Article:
Safety Tips for Firecracker Use


The safest way to handle firecrackers is by not using them at all. There are a lot of safer but equally fun and noisy alternatives to usher in the New Year—blow a trumpet, honk your car’s horn, or play dance music full blast on your sound system.

But for people who just cannot resist the thrill of using firecrackers, here are some safety tips from the Philippine Red Cross:

  • Use only authorized firecracker products (see list below).
  • Follow the manufacturer’s instruction on the labels.
  • Use a flat and solid surface with no dry grass when lighting firework products.
  • Do not use matches, candles, lighters, sparklers, and cigarettes to ignite the firecracker. Use punk incense sticks instead to avoid catching the blast on your hands.
  • When the firework fuse ignites, move away. Do not stand over it.
  • When the fireworks device fails to ignite, do not attempt to re-light it. Put it in a can of water and get rid of the failed device.
  • Wear safety apparel, e.g. sturdy baseball cap or hard hat (the one used in construction sites), gloves, earplugs, facemask, and goggles.

The Philippine National Police (PNP) Firearms and Explosives Office lists the following authorized firecrackers and pyrotechnics:

  • Baby Rocket/Bawang
  • Pulling of strings
  • Paper caps
  • El Diablo
  • Judas Belt
  • Sky Rocket (Kwitis)
  • Sparklers
  • Luces
  • Fountain
  • Jumbo (regular and special)
  • Mabuhay
  • Roman Candle
  • Trompillo
  • Airwolf
  • Whistle Device
  • Butterfly
  • Pailaw

The following firecrackers are prohibited:

  • Watusi or dancing firecrackers
  • Piccolo
  • Super Lolo
  • Atomic Big Trianggulo
  • Mother Rockets
  • Lolo Thunder
  • Pillbox
  • Boga
  • Big Judas belt
  • Big Bawang
  • Kwiton
  • Goodbye Philippines
  • Kabasi
  • Atomic Bomb
  • Five Star
  • Pla-pla
  • Og
  •  Giant Whistle Bomb
  • ‘Super Yolanda’ firecracker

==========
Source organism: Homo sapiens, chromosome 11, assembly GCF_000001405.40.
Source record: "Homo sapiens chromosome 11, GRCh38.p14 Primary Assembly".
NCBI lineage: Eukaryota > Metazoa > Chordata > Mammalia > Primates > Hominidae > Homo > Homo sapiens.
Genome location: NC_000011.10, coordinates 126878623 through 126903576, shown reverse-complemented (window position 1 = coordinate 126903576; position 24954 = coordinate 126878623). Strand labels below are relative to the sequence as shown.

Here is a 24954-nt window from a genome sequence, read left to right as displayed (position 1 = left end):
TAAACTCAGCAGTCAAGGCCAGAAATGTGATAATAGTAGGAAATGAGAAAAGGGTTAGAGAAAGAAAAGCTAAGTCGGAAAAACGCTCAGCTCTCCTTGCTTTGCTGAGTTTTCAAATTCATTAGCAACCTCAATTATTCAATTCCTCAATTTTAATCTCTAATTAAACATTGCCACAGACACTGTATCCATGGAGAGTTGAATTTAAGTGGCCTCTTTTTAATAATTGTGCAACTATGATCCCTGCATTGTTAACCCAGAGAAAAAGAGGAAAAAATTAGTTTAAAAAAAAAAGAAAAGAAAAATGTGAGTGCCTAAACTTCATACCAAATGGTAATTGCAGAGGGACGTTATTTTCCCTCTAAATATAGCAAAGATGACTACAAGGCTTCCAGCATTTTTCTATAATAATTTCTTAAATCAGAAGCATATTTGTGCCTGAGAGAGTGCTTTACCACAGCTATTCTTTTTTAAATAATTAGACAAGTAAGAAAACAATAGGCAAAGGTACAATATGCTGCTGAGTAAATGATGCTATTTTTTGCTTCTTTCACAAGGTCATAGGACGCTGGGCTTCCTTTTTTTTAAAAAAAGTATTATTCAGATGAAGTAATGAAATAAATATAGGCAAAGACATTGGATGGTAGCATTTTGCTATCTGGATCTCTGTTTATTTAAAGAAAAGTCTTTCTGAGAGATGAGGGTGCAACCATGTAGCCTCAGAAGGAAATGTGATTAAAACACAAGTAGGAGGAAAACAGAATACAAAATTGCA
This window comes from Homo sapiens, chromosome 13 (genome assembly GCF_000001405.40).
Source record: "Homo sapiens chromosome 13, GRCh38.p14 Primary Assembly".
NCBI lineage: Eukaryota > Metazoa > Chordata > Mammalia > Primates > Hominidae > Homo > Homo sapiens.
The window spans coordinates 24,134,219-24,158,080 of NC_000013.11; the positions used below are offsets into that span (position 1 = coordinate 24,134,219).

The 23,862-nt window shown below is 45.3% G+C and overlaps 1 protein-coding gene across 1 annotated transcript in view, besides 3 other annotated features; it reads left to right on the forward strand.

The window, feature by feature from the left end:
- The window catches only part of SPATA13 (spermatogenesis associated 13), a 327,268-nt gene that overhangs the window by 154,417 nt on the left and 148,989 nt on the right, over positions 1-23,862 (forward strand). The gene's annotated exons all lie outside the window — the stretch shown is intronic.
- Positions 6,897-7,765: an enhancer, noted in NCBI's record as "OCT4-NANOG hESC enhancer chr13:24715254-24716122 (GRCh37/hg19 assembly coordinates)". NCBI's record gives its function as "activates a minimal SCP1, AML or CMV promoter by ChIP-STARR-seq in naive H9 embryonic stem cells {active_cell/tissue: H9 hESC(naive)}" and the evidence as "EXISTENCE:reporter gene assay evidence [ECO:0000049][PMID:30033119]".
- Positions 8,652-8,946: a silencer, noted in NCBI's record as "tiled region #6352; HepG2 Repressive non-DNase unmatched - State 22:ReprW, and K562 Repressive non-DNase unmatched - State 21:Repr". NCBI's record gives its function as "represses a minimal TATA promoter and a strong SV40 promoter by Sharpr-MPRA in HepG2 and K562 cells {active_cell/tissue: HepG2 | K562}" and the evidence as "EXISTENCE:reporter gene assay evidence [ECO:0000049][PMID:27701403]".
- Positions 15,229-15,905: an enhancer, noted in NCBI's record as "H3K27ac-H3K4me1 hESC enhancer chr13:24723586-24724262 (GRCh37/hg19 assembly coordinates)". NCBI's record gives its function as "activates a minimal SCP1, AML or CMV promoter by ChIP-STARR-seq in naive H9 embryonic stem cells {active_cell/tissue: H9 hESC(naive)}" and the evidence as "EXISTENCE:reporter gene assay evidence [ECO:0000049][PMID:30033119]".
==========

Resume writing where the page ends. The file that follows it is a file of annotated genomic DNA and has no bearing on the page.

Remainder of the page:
“Assign someone as the ‘Fire Watcher’ who will be responsible for the overall safety of everyone participating in the New Year revelry,” recommends Martin Aguda Jr., an emergency management consultant and a safety and preparedness advocate.

In his article in Rappler, Aguda explains that the Fire Watcher can be an adult member of the family or of your group of friends who will not be in any way involved in igniting firecrackers or lighting up sparklers. The designated Fire Watcher should perform the following tasks:

  • Watch out for any unsafe actions, such as deviations from recommended firecracker ignition procedures; holding firecrackers; pointing or throwing firecrackers at another person, experimenting, altering the fuse, mixing black powder and other chemicals, and use of cigarettes while using firecrackers.
  • Ensure that children are not allowed to play with firecrackers, even with adult supervision.
  • Ensure that firecrackers are not used near rocks, bottles and debris, as exploding firecrackers may cause dangerous projectiles and flying debris.
  • Ensure that launch pads for rockets (kwitis) are properly secured.
  • Ensure that firecrackers are stored away from any open flames.
  • Ensure that rockets do not land on light or highly combustible materials.
  • Immediately extinguish small fires or embers.
  • Pre-position several water buckets, pail with sand, and fire extinguisher in the area where firecrackers are used.
  • Pour water on all unexploded firecrackers immediately.


-Medical Observer

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